The Beginner’s Guide to Nymphing

9 mins read

Nymphing is often the first style of fly fishing that beginners learn. Nymphing is most analogous to conventional fishing because both usually utilize some sort of bobber (though fly fishers love to give complex names to simple things and refer to their bobbers as “strike indicators”) and both are fairly intuitive. The awkward-at-first mechanics of a fly cast, of managing line, and keeping a drag-free drift, are mitigated into more manageable tasks when nymphing.

I also think nymphing is harder to master than it’s given credit for.

The only way to truly master any style of fishing is spending time on the water. Short of that, reading as much as you can certainly helps. This guide will go over the basics you need to know in order to have a solid foundation of skills as you hone your approach to nymphing.

What is nymphing?

Nymphing is simply the method of fishing with at least one fly that imitates the larval or nymph stage of an aquatic insect. Often, nymphs are fished in tandem beneath an indicator. In Euro nymphing, the indicator is swapped out for a sighter leader. This is just a colored piece of leader that alerts an angler when fish eat their flies.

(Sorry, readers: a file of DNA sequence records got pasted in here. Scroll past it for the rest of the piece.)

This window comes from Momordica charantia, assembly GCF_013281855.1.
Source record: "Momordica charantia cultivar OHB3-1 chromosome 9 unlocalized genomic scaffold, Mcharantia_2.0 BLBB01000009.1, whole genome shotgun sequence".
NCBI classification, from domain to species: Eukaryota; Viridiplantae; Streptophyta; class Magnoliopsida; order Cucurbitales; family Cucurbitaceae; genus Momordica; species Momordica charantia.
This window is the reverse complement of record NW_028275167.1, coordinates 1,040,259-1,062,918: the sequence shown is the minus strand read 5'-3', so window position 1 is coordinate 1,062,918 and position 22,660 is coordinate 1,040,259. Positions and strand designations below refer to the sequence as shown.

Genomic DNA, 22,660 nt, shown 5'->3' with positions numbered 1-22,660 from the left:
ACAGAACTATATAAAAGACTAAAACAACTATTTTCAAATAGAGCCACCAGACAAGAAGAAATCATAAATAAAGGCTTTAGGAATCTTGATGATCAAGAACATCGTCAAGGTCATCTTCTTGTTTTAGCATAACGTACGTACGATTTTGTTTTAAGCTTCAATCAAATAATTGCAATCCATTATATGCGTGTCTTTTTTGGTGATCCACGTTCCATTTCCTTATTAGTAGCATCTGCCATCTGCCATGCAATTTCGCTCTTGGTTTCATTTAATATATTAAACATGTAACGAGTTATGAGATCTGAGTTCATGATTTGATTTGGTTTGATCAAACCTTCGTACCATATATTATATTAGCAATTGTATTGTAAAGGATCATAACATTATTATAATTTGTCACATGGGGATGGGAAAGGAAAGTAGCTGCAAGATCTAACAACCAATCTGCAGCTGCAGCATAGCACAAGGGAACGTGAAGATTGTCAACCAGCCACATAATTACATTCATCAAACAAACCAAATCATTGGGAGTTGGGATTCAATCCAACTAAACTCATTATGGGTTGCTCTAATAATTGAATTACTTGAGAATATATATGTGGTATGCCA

Nymphs make up the majority of a trout’s diet – something like 80%, depending on which expert you ask. That makes sense, since

trout have to expend more energy to eat dry flies, since the current in a river is stronger at the surface than near the bottom. The more energy a fish has to expend in order to eat, the larger the potential payoff has to be in order to justify that energy expense.

And it’s not just trout that eat nymphs, either. Bass and carp are frequent nymph eaters.

Rigging Up

I answer more questions about rigs for nymphing than almost anything when I’m guiding. There’s an infinite number of ways to rig nymphs, and it’s overwhelming at times.

What I’ve found works best is to pick one rig and get comfortable with it. Once you feel you know it well enough to catch fish

consistently, then you can branch out to try different styles.

For example, I grew up fishing along the Provo River. One of the more popular ways to fish the Provo is with the “Provo RiverBounce Rig.” It’s a way of rigging up nymphs so that they bounce at a set depth in the water column. If you’ve ever done conventional bass fishing, the Provo River Bounce is basically a drop shot rig modified for use on a fly rod.

The Provo River Bounce is a good method for fishing long riffles that are a consistent depth, especially with smaller flies. I never really liked it, though, and ended up catching more fish on a dry-dropper-dropper rig off the Provo instead. That’s worked for me across the Rockies, in fact, largely because it’s how I fish most often.